What is the most exciting moment in your career so far?
I found it very exciting when I was able to go see the Space Shuttle up close. I do a lot of work via simulations and behind the computer, so seeing the actual hardware always makes an impression on me. Whenever I see one of my projects go from my computer screen to being installed on the ISS, this is always a very exciting moment for me.
Dr. Carrillo and the Space Shuttle Discovery. As you can see, she’s been featured in more illustrious media than this little blog!
When did you decide to pursue this career? Was there a specific moment, event, or person who inspired you?
At about age 4, I spent time star gazing in the backyard with my grandmother, Enriqueta Garcia Lujan. Though she never received any type of education, she was a very intelligent woman in other ways. Originally from Guadalajara, Mexico, she taught me to love the nature around me. The plants, the animals, and the stars! Then at age 8, I saw Sally Ride launch Oscar the Grouch out of his trashcan on Sesame Street. This is when I decided I was going to work for NASA. It wasn’t an easy road by any means, but I just made the most of any opportunity that was in front of me, even if it wasn’t exactly what I wanted, just to get experience. I received a research undergraduate college scholarship from NASA Headquarters that fully covered my college if I worked for NASA in the summer. Upon graduation, I began at NASA JSC full time. Along the way, I had tremendous support from my parents, brother and sister, extended family, professors, and friends.
What do you think has been the most important event in space exploration in the last 50 years?
I am going to give an unusual answer here, based on a book that I just received. My typical answer would be Apollo (first astronaut on the moon), or Sputnik (first artificial satellite that launched the Space Race). But I am going to take a step even further back to acknowledge a group that typically is overlooked and whose contributions to the space program enabled us to be where we are today. These are the space dogs! Before we were launching humans into space, stray dogs were launched up in rockets. Laika was the name of the first space dog launched in 1957. Not all of these space dogs lived, and it was only by the data gathered in these earliest of launches that human spaceflight came to be. The book I am reading is called Soviet Space Dogs and was just published September 30, 2014.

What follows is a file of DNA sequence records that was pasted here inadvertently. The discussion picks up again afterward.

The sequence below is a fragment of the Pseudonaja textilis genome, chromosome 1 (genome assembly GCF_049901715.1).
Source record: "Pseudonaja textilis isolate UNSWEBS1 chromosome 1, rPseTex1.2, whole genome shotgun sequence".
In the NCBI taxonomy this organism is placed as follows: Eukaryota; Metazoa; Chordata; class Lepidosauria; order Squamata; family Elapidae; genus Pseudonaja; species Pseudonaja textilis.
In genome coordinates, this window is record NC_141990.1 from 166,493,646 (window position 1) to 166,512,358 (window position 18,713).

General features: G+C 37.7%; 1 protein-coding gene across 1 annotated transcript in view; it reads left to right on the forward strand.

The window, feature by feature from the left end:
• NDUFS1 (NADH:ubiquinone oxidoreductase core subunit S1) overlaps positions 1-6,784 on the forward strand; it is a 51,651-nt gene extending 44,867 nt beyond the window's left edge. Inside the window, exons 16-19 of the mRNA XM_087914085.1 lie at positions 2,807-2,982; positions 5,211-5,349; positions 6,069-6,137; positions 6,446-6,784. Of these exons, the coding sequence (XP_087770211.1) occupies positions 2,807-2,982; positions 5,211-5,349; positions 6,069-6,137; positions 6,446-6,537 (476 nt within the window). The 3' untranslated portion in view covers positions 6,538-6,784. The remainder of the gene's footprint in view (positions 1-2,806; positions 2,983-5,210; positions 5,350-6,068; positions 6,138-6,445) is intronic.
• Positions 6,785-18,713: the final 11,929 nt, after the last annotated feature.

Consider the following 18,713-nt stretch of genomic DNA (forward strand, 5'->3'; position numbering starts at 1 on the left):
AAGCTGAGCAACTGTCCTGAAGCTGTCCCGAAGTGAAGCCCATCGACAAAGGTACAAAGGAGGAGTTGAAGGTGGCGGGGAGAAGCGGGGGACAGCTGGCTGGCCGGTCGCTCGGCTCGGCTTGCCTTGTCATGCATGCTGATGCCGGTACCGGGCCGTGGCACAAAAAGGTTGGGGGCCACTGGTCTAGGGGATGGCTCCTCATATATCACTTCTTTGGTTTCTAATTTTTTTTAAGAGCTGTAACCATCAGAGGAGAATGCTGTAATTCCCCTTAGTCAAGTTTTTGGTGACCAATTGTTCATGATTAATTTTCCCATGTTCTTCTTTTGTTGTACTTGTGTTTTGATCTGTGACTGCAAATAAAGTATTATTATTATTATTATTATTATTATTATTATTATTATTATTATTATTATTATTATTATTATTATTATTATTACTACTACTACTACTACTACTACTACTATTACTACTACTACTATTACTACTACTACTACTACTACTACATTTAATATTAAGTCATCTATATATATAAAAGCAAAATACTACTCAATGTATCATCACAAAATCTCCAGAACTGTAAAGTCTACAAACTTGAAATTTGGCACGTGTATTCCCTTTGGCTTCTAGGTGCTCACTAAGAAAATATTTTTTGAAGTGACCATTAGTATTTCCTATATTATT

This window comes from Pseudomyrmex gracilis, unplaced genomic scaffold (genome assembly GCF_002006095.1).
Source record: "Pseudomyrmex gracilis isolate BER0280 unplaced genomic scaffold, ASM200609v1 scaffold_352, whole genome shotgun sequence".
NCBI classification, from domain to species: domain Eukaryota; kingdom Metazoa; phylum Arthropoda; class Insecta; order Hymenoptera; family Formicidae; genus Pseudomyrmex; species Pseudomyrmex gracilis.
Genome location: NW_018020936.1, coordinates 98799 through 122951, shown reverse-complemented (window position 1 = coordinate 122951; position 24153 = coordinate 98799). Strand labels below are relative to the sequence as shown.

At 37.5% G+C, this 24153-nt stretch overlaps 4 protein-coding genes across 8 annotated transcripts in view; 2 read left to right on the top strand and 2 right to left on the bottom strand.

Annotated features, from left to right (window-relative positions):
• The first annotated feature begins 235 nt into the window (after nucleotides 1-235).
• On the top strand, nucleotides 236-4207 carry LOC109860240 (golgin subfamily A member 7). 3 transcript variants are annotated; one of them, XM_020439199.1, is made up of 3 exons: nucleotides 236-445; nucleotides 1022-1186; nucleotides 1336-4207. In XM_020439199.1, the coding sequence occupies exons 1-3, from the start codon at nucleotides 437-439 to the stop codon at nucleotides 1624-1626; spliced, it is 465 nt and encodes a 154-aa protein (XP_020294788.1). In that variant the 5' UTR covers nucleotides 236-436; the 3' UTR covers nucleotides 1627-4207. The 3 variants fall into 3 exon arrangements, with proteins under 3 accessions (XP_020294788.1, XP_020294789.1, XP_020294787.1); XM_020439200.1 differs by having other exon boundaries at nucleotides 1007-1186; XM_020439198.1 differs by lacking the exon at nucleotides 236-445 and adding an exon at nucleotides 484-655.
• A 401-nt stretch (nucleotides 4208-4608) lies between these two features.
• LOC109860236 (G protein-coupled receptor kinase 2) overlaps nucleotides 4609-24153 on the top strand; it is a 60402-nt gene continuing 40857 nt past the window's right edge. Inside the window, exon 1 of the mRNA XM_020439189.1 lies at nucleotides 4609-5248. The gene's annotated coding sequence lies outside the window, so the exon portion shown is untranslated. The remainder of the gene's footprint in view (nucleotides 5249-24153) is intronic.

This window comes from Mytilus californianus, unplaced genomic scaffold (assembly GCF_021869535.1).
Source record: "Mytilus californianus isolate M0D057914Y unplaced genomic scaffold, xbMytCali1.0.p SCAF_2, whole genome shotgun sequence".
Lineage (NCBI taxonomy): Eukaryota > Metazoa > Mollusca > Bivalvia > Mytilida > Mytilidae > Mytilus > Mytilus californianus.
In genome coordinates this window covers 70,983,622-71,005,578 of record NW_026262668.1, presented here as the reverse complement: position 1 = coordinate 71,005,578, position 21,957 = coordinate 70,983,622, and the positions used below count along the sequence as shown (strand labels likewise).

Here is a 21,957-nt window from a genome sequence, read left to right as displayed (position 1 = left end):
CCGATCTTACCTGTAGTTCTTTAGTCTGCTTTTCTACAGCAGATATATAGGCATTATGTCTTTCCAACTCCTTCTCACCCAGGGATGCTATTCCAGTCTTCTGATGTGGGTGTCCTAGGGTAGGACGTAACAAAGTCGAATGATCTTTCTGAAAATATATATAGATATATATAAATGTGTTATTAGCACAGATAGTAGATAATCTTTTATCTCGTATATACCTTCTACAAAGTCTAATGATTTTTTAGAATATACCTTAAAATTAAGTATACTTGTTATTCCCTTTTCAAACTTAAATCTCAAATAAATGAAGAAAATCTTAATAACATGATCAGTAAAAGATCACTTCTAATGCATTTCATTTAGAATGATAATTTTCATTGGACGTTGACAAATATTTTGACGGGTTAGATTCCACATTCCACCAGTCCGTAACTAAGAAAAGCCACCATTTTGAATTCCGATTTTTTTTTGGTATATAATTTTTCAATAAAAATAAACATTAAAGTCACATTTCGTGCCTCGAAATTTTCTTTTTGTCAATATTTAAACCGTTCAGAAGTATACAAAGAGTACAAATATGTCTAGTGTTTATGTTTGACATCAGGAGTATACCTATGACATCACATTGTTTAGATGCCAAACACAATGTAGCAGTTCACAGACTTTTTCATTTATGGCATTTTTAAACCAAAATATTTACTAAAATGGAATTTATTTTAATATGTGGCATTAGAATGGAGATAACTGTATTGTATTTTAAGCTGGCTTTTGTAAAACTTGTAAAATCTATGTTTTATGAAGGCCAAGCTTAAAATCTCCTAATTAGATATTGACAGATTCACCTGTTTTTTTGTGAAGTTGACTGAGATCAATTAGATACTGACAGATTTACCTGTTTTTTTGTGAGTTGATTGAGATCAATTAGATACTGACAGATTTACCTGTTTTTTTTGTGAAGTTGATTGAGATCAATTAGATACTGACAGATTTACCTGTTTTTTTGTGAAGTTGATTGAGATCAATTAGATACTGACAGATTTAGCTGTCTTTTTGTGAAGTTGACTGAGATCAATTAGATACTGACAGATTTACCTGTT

Laika, first dog to fly into space.
What do you think will be the biggest accomplishment in space exploration in the next 50 years?
I think we are seeing one of the most significant accomplishments happen right now. The International Space Station is one of the greatest examples of what can be accomplished when nations work peacefully together towards a common goal. This space station serves as a model for every other facet of humanity, displaying what peaceful cooperation can achieve. This kind of cooperation will lay the foundation for greater accomplishments to come.
The International Space Station, a cooperative effort between 16 nations.
Specifically, I look forward to see the James Webb Space Telescope peer deeper into the universe than we have ever seen before. Additional robotic missions explore deeper into the realms of our Solar System and beyond. I anticipate commercial companies making space travel open to the general public for vacationing on a habitat in space, or for a joy ride around the Earth. I am also excited to see us work through the challenges we face in sending humans to Mars as we make that mission a reality!